Depolarization-secretion coupling is thought to occur via electrical activity leading to the entry of calcium and the subsequent secretion of transmitters. The molecular details of how calcium and other ionic currents control the release of neuropeptides from nerve terminals in the intact central nervous system (CNS), however, remain undetermined. Vasopressin (AVP) and oxytocin (OT) are synthesized by magnocellular neurons of the hypothalamus and secreted from neurohypophysial (NH) terminals;together they comprise the Hypothalamic-Neurohypophysial System (HNS). OT neurons are characterized by a high frequency discharge during suckling which leads to the pulsatile release of OT. AVP neurons are characterized by their asynchronous phasic activity (bursting) during maintained AVP release. In both cases, it is the clustering of spikes which facilitates neuropeptide release. We have discovered that there are different calcium-channel subtypes in AVP vs. OT terminals, but that their biophysical properties alone cannot explain the differential facilitation of release by such burst patterns. Therefore, we hypothesize that autocrine/paracrine feedback effects might help determine the efficacy of different bursting patterns of electrical activity to facilitate release of AVP vs. OT. ATP is co-released with the HNS peptides. Purines, such as ATP and adenosine, interact with specific receptors on neurons, leading to a variety of effects. It is not known;however, at what specific receptors these effects occur at synapses in the CNS. We have characterized the electrical and secretory effects on the HNS terminals by purines via P2X2, P2X3 and A1 receptors, including effects on ionic conductances in these CNS terminals. The HNS affords the unique opportunity of unraveling the complicated effects of endogenous purines in the CNS by comparing such effects on isolated terminals vs. on the intact, whole system. The goal of the research proposed here is to determine membrane mechanisms that mediate endogenous purinergic-induced efficacy of neuropeptide secretion during physiological patterns of electrical stimulation. To achieve these objectives, perforated and loose patch-clamp recordings of resting potential, calcium- and action potential-currents will be made from identified, isolated nerve terminals vs. intact preparations of the HNS of adult rats and mice. Effects on release will be compared between the intact HNS and isolated NH terminals by the use of ELISAs and capacitance measurements. This proposal now takes advantages of newly available genetic tools that facilitate the elucidation of the function of these purinergic receptors with greater specificity than is possible with traditional antagonist drugs. Furthermore, since all synaptic vesicles/neurosecretory granules appear to contain ATP, these purinergic feedback mechanisms could be physiologically important at many other synapses in the CNS. These receptor knockout studies will provide a unique opportunity to determine if endogenous purinergic feedback regulation occurs at the terminals of CNS neurons.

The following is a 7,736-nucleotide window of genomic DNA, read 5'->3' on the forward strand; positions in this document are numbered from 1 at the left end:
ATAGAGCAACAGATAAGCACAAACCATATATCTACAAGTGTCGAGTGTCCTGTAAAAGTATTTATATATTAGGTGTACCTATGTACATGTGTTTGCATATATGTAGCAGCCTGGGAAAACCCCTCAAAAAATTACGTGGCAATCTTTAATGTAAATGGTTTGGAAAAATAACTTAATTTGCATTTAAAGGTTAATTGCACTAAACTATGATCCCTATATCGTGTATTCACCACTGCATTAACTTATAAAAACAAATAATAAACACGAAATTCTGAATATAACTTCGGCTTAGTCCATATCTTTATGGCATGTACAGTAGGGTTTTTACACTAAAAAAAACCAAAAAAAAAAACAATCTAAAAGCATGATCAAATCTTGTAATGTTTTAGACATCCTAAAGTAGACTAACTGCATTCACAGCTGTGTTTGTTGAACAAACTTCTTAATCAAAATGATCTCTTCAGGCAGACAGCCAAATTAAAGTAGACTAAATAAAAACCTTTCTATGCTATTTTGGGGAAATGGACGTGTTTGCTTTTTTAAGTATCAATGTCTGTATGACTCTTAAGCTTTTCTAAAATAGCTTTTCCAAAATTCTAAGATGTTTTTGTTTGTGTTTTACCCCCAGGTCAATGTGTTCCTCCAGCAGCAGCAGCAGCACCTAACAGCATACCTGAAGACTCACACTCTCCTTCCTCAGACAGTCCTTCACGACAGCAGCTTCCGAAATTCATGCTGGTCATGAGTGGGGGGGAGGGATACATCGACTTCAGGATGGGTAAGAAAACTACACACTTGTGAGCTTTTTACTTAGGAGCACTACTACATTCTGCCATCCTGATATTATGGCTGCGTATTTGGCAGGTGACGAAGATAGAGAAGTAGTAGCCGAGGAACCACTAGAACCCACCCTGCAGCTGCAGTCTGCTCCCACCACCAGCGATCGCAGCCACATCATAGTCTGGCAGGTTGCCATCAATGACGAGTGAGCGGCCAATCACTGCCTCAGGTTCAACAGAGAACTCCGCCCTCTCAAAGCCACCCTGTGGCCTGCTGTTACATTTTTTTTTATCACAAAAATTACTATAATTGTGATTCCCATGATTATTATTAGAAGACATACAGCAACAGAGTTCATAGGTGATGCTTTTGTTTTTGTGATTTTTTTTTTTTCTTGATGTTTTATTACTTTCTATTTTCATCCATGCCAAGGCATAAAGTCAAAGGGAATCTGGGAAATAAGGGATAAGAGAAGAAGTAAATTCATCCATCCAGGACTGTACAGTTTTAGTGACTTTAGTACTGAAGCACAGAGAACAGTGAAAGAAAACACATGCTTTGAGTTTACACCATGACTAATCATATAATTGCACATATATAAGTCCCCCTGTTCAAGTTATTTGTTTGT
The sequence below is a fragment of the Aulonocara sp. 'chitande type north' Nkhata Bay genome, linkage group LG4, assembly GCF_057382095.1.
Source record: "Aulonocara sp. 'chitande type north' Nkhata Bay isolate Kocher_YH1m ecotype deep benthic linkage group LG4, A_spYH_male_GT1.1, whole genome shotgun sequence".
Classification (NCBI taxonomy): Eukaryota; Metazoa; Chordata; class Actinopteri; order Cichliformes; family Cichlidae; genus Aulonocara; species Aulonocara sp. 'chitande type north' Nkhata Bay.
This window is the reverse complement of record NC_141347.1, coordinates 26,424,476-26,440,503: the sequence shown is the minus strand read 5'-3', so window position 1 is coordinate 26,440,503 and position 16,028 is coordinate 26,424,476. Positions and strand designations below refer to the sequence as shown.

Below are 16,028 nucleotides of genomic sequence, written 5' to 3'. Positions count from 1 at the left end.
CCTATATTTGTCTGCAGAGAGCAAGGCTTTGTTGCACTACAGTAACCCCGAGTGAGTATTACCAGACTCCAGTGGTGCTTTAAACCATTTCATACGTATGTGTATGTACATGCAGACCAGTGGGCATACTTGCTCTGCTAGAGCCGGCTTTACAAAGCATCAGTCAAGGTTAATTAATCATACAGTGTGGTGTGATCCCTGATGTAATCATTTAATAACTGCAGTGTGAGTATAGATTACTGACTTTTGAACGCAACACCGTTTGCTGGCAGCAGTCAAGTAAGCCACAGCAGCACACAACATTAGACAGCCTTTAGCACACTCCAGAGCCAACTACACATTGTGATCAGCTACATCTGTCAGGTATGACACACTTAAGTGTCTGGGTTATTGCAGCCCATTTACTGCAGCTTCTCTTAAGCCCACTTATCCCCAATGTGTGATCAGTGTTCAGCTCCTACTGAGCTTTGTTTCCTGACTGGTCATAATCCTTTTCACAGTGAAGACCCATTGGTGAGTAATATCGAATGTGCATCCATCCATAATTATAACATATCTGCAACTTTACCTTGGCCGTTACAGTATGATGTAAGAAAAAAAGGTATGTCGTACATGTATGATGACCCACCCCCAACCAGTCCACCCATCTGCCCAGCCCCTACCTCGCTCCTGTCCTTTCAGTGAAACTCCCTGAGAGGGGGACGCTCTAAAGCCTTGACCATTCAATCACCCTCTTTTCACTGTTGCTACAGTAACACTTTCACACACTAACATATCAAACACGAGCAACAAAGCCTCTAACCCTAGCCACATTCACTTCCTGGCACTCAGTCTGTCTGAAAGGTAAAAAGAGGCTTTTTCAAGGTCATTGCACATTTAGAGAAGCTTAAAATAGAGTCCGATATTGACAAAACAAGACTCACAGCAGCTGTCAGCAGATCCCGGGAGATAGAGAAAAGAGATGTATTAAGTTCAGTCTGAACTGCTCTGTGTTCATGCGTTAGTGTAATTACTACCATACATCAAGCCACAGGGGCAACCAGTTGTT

The purines, ATP and Adenosine, mediate effects that include nociception and mechanosensory transduction, depression of neurotransmission, sleep induction, anti-ischemia, ethanol-induced motor incoordination, autonomic control of cardiac function, and renal sodium retention. The use of pharmacological inhibitors has suggested a key role for purinergic receptors in synaptic plasticity and possible roles in Parkinson's and Huntington's diseases;however, these antagonists are not specific enough for individual members of the purinergic receptor family. This proposal takes advantages of newly available genetic tools (knockouts) that facilitate the elucidation of the function of these purinergic receptors with greater specificity than is generally possible with traditional antagonist drugs and gives hope for the determination of such feedback effects at CNS synapses. Only then can therapeutic drugs be targeted to physiologically relevant purinergic receptors to alleviate such diseases.